Heroes, in particular, are not new to RTS games but are a neat addition to the tactical RTS formula. Iron Harvest’s range of characters fills a variety of roles across every faction, enabling strategies that wouldn’t otherwise work for that group. Polania, for example, has a powerful harasser in the early game with its sniper Anna on the field, as she can hit hard at a distance and her bear Wojtek carries supplies to heal friendly infantry. Take Michal Sikorski’s cavalry unit instead and Polania’s speed comes to the fore, with Sikorski leading flank attacks to devastate slow enemies. Or maybe you’d prefer Lech Kos in his gorilla-like mech, a powerful mid-to-late-game melee combatant that’s able to take down all but the largest enemy mechs on his own.
Taking flags gives you victory points, while taking iron and oil mines gives you resources. Because static defenses are so weak, no source of resources is ever secure, so you must constantly move to either defend your refineries or threaten your opponent’s. Here’s another key difference from Company of Heroes: Resource points can be taken and exploited at any time – they’re not attached to distinct map areas that can be cut off. Weapon ranges are quite short, and maps are very small, so nearly everything is under threat at all times. In contrast to that, the time-to-kill, and expense, of a unit is quite high, so retreating from a bad fight is often the best option.
There is a retreat button which sends units right back to your base, but it’s important to note that retreating doesn’t make your units faster or confer any protection from damage as it does in Company of Heroes, and you can’t cancel it once you start, but it does allow them to ignore suppressive fire from automatic weapons. It’s not very intuitive, but if you’re fast enough to micromanage it then manually retreating is best. (Unless you’re using retreat to escape from machine guns!) Mechs can retreat too but it’s risky: Most mechs take extra damage when hit from behind, and with no speed boost slow mechs are just lumbering targets. Again, it’s not very intuitive, but you’re often better off using C+Right Click to force a mech to move in reverse.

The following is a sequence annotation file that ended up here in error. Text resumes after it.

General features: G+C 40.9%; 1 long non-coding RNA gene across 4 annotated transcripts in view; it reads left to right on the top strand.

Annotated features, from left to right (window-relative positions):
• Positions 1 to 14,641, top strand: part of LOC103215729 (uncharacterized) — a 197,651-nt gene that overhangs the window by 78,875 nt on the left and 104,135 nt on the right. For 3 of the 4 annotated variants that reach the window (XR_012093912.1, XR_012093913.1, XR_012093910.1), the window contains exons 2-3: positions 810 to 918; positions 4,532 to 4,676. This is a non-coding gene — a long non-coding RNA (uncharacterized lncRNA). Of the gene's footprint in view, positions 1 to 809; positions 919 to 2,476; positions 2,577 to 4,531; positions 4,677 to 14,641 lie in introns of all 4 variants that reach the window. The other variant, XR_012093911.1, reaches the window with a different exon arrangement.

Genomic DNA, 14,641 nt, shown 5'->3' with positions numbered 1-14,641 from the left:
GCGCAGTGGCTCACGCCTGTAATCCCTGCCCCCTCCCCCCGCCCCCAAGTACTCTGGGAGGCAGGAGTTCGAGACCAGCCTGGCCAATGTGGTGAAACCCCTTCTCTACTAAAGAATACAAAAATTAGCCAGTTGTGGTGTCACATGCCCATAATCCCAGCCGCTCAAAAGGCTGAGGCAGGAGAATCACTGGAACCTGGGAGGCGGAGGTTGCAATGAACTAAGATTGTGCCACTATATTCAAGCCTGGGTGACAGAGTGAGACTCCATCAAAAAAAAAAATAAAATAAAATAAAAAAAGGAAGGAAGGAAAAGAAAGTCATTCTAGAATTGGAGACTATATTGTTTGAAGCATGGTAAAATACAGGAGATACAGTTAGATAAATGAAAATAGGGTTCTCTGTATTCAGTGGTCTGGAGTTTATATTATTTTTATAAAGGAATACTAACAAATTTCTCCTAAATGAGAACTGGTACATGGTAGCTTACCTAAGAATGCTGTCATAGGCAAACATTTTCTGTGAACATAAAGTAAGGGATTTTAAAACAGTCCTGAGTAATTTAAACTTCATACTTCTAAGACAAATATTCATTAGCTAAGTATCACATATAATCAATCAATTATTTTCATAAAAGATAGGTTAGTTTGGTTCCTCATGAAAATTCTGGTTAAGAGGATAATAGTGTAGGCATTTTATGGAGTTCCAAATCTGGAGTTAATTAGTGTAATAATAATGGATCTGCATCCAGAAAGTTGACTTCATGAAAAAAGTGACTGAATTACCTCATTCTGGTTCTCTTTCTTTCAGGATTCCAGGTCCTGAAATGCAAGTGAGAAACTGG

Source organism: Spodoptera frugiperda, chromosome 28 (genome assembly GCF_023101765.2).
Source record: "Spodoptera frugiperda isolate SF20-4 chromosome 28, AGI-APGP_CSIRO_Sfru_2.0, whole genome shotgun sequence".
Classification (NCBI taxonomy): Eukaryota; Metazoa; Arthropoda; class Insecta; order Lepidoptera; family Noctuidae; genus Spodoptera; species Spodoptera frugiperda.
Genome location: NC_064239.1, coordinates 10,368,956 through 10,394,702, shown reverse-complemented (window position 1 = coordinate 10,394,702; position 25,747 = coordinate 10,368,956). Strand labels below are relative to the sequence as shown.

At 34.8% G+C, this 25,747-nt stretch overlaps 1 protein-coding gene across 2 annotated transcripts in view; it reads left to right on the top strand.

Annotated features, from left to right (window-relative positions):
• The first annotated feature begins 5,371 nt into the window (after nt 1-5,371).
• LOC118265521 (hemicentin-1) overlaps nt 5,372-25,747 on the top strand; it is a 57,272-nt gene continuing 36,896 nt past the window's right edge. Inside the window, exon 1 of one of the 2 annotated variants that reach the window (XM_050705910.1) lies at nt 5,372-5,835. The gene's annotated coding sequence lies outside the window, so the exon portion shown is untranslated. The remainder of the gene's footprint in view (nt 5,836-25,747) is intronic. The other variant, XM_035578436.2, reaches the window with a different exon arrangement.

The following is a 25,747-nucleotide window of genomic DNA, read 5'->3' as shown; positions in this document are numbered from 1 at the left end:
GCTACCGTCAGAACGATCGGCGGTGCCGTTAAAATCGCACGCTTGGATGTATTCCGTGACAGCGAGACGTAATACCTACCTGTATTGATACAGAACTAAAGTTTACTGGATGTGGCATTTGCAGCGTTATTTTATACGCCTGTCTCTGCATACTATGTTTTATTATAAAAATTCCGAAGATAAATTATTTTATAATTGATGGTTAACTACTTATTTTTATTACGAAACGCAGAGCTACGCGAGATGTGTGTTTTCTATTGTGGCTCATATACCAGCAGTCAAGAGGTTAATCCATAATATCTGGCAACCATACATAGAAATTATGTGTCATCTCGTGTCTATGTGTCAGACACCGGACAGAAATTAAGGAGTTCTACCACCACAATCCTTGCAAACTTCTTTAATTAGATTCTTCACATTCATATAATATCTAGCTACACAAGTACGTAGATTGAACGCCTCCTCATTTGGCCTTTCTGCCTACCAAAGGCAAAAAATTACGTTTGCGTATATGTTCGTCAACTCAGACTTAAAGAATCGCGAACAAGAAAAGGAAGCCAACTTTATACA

The early minutes of each match are vital, as you skirmish with the enemy for resource points, victory flags, resource caches, and equipment crates around the map. Resource caches give you either a fast burst of the resource in question, allowing for early game strategies at the cost of long-term income. Crates drop a weapon system so your infantry can change type – the same way they can change type by picking up a fallen enemy’s weapons. Crucially, picking up a new weapon changes the entire infantry squad to the new kind of weapon. If an engineer squad picks up cannons, they lose all their building powers and become anti-armor soldiers.
On some team maps the speed of your scouts practically determines the match’s outcome: If your opponent gets to the crate with machine guns before you do then there’s nothing to be done about it. (Infantry picking up new weapons aren’t stopped by being shot.) Since resource income is rate-based over time, if your team can’t hold or contest at least half the resource points on the map you’ll fall unrecoverably behind. It means the start of a match is tight and tense, but not so chaotic that you lose control of what’s going on.
As a match goes on the pace of Iron Harvest picks up rapidly and the number of units in the fight grows significantly. Many will die simply because you can’t order them around fast enough, and the UI for controlling more than 10 or so at a time is cumbersome. Once the leader gets ahead there’s very little an opponent can do to catch up 1v1, barring a slick tactical coup (which is possible but difficult given the unit balancing).